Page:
By Keegan Hamilton
By Albert Samaha
By Village Voice staff
By Tessa Stuart
By Albert Samaha
By Steve Weinstein
By Devon Maloney
By Tessa Stuart
Ah. The rush of kick-starting a company. The deep pleasure-chills of downsizing. The scent of acquisition in the morning.
Admittedly, the joys of doing business are perhaps an acquired taste. But in a time of feverish entrepreneurship on the Net from mom-and-pop porn outfits to day-trading junkies to 14-year-old Microsoft programmers hardcore capitalism has become mainstream home entertainment. The popularization is nowhere more apparent than on the NASDAQ exchange, home of the tech stock, where investors make their killings with the same alacrity as they do in shotgun fests like Doom. The trigger finger that keeps you alive in the video game now keeps you liquid at eTrade.com.
Crafty game engineers then asked why not just combine them? With titles like Capitalism, Entrepreneur, and the recently released Ruthless.com, the PC gaming industry has discovered the allure of corporate warfare. Even if you don't have the $4 million to put yourself on the map, you can act like it for $39.95.
Unfortunately, the games are woefully abstract you won't see two suits bludgeoning each other for dominance. The killer instinct is there, but it's cloaked in stock tickers and press releases. The games come off like flashy Excel spreadsheets, featuring graphed-out corporate reports, market research, and network security holes. To MBAs, they must come as a godsend. Trapped in cubeland? Let yourself go with a few rounds of software feuding in Southeast Asia. Phone calls never returned? Assassinate a virtual CEO.
The newest of the lot, Ruthless.com, was created by Tom Clancy's gaming company, Red Storm (redstorm.com). It asks the question, "What happens in a post-Microsoft world?" (Aren't all games forms of wish fulfillment?) In it, you're presented with a cozy grid of small, competing software companies, one of which is your own. Your task is to grow the company by creating "departments" in different buildings to release new products. This requires evaluating your need for legal and marketing executives and syncing their administration with the R&D departments. When things get dire, you can sue, hack other companies, or just poach their best people. Simply surviving won't get you anywhere the only winning tactic is success and the mantra here is quality control.
Too literal for you? That's exactly the point, says game producer Kevin Perry. "Pull up anything on the software industry in today's business journals," he says. "You can read excerpts of Bill Gates's e-mail and the way he talks about business, [like] we'll crush you, we'll drive you out of business. We just animate the rhetoric." But "animation" isn't exactly right. If anything, the games are just as discreet and opaque as real business dealings. Ruthless.com takes a detached view of the proceedings. You can order the murder of another executive, but rather than showing the deed, the game reports on it with a fake business headline. One is reminded of Orwell's line about the immorality of those "always somewhere else when the trigger is pulled."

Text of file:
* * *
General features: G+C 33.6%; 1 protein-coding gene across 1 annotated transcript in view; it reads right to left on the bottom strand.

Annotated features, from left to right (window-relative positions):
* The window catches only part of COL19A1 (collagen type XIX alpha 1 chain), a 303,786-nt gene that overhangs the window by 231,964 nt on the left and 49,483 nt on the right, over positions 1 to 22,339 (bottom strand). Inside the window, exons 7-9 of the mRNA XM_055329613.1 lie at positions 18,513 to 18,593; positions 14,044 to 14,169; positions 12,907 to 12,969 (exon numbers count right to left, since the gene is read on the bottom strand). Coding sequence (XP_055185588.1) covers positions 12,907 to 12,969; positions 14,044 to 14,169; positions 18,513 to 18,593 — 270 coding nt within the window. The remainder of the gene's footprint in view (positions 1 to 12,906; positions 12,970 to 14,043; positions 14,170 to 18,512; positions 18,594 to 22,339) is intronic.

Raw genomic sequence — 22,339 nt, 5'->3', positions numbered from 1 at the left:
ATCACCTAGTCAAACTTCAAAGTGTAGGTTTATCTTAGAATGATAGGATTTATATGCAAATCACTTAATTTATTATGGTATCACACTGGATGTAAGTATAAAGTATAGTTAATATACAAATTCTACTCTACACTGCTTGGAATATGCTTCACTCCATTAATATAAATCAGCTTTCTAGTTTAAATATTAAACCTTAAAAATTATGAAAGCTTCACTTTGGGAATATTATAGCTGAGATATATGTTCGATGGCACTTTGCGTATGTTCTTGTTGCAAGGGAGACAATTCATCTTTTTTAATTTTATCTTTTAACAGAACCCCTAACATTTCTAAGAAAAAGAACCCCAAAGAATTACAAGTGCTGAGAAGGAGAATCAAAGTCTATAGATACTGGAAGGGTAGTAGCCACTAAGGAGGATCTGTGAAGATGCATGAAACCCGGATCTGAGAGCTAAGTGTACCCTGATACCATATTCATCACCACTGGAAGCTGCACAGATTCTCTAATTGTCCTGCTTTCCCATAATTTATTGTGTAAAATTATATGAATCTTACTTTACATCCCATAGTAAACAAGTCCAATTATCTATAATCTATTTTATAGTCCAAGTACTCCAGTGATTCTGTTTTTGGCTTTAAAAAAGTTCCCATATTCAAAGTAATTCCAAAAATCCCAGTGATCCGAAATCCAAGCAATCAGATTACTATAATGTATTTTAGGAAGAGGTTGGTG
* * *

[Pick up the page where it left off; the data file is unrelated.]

Perry assures that "you don't need to be amoral to win." You can sign nonaggression pacts with competitors, release your source code, and try not to bother people. But cruelty is inevitable. "You have to keep your product quality up there, and if you do, you will be stomping on other people," he says. Part of the game's design was to ensure conflict by keeping the grid so small that players can't "huddle in a corner and hope everybody leaves them alone," he says. "It's comforting for human society to do that, but it's not good for the game on the whole."
Compared to the glossy, atmospheric Ruthless.com, the genre's biggest hits, Entrepreneur (stardock.com) and Capitalism (imagicgames.com), seem like economics primers. Entrepreneur trumpets "world domination through corporate warfare" in which "store shelf is your battlefield, product your artillery." But all the military mojo can't mask the more mundane obsessions of the game. You're stuck building South Seas manufacturing depots, endlessly monitoring the cost-to-price ratio, inventory, production rates, and a huge matrix of regional desires. (In Singapore, you're told, the market wants ease of use. On the West Coast, they prefer performance.)
The sheer amount of number crunching required is stunning. As game creator Brad Wardell admits, "When we were developing the game, we called it 'Quicken, the Game.' If there was no Quicken, I wouldn't have thought of doing it." It's a critical point home-use financial software gave consumers the same bar graphs and pie charts used by corporate VPs. It demystified the internal operations of big business, making high finance seem just a matter of scale. If you can balance your own monthly expenses, why not try your hand at a global conglomerate's massive bottom line?
Capitalism the granddad of the pack is so realistic that it has proved a legitimate training tool for young market mavens. (Try getting your head around this one: rating=QRxQC/60+BRxBC/60+ (Stdpr-SellPr)xPC/StdPr.) Stanford, Duke, the University of Pennsylvania, and Harvard Business School students faced off in giant, organized competitions of the game. One Harvard prof used it as part of a final exam. But students shouldn't look too closely at the business sims. Entrepreneur's Wardell confesses that the company made some "boo-boos" in the game design. In the effort to keep every region a certain size, the designers awkwardly gerrymandered some borders to fit the game, geopolitics be damned. "If you didn't think people in Greece played PC games, wait until you fuse Turkey and Greece," Wardell says. "The e-mail you get will show that they do."